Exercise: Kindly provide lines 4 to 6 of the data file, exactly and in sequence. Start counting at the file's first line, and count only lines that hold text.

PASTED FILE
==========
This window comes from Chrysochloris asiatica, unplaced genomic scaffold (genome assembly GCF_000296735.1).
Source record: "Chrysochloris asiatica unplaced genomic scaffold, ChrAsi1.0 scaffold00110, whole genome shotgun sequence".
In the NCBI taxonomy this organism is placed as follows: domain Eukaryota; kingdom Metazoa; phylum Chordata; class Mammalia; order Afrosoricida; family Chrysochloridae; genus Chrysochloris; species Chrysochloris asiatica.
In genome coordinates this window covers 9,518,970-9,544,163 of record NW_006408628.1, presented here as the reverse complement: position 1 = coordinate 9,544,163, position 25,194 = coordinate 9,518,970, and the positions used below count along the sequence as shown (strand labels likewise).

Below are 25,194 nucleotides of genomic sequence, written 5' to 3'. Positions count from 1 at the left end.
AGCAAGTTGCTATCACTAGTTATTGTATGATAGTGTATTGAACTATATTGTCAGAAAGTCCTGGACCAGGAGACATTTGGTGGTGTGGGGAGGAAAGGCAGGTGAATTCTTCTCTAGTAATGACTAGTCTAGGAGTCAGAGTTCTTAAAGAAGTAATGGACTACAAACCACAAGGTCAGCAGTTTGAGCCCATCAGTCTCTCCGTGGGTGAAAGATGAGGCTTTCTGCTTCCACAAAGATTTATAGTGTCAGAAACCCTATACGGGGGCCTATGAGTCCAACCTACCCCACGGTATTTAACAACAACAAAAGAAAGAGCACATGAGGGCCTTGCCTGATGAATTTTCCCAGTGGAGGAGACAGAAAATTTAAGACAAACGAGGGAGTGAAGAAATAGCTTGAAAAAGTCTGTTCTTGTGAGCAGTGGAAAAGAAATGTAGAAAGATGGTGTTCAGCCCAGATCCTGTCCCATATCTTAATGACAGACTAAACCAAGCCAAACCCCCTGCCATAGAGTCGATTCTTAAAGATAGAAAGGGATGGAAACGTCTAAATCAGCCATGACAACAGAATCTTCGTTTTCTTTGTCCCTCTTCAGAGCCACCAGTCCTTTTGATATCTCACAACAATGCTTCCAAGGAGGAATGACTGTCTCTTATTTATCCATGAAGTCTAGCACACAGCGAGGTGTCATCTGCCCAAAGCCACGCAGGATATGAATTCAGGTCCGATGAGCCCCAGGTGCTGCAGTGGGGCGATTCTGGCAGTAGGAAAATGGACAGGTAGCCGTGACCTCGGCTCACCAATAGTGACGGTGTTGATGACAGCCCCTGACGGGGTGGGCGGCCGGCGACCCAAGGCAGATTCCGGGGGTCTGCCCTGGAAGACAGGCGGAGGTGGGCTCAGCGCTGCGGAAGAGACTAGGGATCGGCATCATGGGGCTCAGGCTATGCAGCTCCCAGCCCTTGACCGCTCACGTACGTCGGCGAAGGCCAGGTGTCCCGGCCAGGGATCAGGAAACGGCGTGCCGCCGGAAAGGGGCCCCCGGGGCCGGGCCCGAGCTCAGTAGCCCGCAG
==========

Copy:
In genome coordinates this window covers 9,518,970-9,544,163 of record NW_006408628.1, presented here as the reverse complement: position 1 = coordinate 9,544,163, position 25,194 = coordinate 9,518,970, and the positions used below count along the sequence as shown (strand labels likewise).

Below are 25,194 nucleotides of genomic sequence, written 5' to 3'. Positions count from 1 at the left end.
AGCAAGTTGCTATCACTAGTTATTGTATGATAGTGTATTGAACTATATTGTCAGAAAGTCCTGGACCAGGAGACATTTGGTGGTGTGGGGAGGAAAGGCAGGTGAATTCTTCTCTAGTAATGACTAGTCTAGGAGTCAGAGTTCTTAAAGAAGTAATGGACTACAAACCACAAGGTCAGCAGTTTGAGCCCATCAGTCTCTCCGTGGGTGAAAGATGAGGCTTTCTGCTTCCACAAAGATTTATAGTGTCAGAAACCCTATACGGGGGCCTATGAGTCCAACCTACCCCACGGTATTTAACAACAACAAAAGAAAGAGCACATGAGGGCCTTGCCTGATGAATTTTCCCAGTGGAGGAGACAGAAAATTTAAGACAAACGAGGGAGTGAAGAAATAGCTTGAAAAAGTCTGTTCTTGTGAGCAGTGGAAAAGAAATGTAGAAAGATGGTGTTCAGCCCAGATCCTGTCCCATATCTTAATGACAGACTAAACCAAGCCAAACCCCCTGCCATAGAGTCGATTCTTAAAGATAGAAAGGGATGGAAACGTCTAAATCAGCCATGACAACAGAATCTTCGTTTTCTTTGTCCCTCTTCAGAGCCACCAGTCCTTTTGATATCTCACAACAATGCTTCCAAGGAGGAATGACTGTCTCTTATTTATCCATGAAGTCTAGCACACAGCGAGGTGTCATCTGCCCAAAGCCACGCAGGATATGAATTCAGGTCCGATGAGCCCCAGGTGCTGCAGTGGGGCGATTCTGGCAGTAGGAAAATGGACAGGTAGCCGTGACCTCGGCTCACCAATAGTGACGGTGTTGATGACAGCCCCTGACGGGGTGGGCGGCCGGCGACCCAAGGCAGATTCCGGGGGTCTGCCCTGGAAGACAGGCGGAGGTGGGCTCAGCGCTGCGGAAGAGACTAGGGATCGGCATCATGGGGCTCAGGCTATGCAGCTCCCAGCCCTTGACCGCTCACGTACGTCGGCGAAGGCCAGGTGTCCCGGCCAGGGATCAGGAAACGGCGTGCCGCCGGAAAGGGGCCCCCGGGGCCGGGCCCGAGCTCAGTAGCCCGCAG